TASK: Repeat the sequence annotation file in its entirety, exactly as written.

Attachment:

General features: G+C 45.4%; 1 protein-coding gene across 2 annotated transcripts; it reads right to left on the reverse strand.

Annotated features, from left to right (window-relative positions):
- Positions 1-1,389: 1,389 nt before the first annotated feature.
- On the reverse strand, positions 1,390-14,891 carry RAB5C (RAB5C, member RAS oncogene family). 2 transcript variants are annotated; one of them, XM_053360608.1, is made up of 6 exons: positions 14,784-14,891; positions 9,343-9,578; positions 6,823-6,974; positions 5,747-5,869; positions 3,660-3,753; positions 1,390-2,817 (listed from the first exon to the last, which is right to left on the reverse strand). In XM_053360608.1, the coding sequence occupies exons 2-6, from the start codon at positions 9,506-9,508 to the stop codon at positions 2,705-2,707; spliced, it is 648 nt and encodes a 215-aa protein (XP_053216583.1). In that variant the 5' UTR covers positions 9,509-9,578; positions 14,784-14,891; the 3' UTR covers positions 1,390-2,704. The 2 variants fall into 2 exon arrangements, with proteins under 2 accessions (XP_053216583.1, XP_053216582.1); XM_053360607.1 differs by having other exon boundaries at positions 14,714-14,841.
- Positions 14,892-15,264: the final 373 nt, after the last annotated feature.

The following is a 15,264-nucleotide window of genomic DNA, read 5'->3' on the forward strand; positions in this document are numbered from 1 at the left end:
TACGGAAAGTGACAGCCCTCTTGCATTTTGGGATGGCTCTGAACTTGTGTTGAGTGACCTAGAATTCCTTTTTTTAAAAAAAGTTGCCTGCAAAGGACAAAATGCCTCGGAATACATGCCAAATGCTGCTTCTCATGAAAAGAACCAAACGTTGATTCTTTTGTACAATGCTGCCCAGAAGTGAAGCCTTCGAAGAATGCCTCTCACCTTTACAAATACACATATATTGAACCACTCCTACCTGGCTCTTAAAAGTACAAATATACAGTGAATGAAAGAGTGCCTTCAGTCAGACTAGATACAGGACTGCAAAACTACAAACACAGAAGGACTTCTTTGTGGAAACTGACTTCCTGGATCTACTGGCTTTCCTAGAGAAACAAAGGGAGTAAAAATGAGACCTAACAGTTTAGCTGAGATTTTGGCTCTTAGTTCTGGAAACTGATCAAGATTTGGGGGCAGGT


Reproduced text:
General features: G+C 45.4%; 1 protein-coding gene across 2 annotated transcripts; it reads right to left on the reverse strand.

Annotated features, from left to right (window-relative positions):
- Positions 1-1,389: 1,389 nt before the first annotated feature.
- On the reverse strand, positions 1,390-14,891 carry RAB5C (RAB5C, member RAS oncogene family). 2 transcript variants are annotated; one of them, XM_053360608.1, is made up of 6 exons: positions 14,784-14,891; positions 9,343-9,578; positions 6,823-6,974; positions 5,747-5,869; positions 3,660-3,753; positions 1,390-2,817 (listed from the first exon to the last, which is right to left on the reverse strand). In XM_053360608.1, the coding sequence occupies exons 2-6, from the start codon at positions 9,506-9,508 to the stop codon at positions 2,705-2,707; spliced, it is 648 nt and encodes a 215-aa protein (XP_053216583.1). In that variant the 5' UTR covers positions 9,509-9,578; positions 14,784-14,891; the 3' UTR covers positions 1,390-2,704. The 2 variants fall into 2 exon arrangements, with proteins under 2 accessions (XP_053216583.1, XP_053216582.1); XM_053360607.1 differs by having other exon boundaries at positions 14,714-14,841.
- Positions 14,892-15,264: the final 373 nt, after the last annotated feature.

The following is a 15,264-nucleotide window of genomic DNA, read 5'->3' on the forward strand; positions in this document are numbered from 1 at the left end:
TACGGAAAGTGACAGCCCTCTTGCATTTTGGGATGGCTCTGAACTTGTGTTGAGTGACCTAGAATTCCTTTTTTTAAAAAAAGTTGCCTGCAAAGGACAAAATGCCTCGGAATACATGCCAAATGCTGCTTCTCATGAAAAGAACCAAACGTTGATTCTTTTGTACAATGCTGCCCAGAAGTGAAGCCTTCGAAGAATGCCTCTCACCTTTACAAATACACATATATTGAACCACTCCTACCTGGCTCTTAAAAGTACAAATATACAGTGAATGAAAGAGTGCCTTCAGTCAGACTAGATACAGGACTGCAAAACTACAAACACAGAAGGACTTCTTTGTGGAAACTGACTTCCTGGATCTACTGGCTTTCCTAGAGAAACAAAGGGAGTAAAAATGAGACCTAACAGTTTAGCTGAGATTTTGGCTCTTAGTTCTGGAAACTGATCAAGATTTGGGGGCAGGT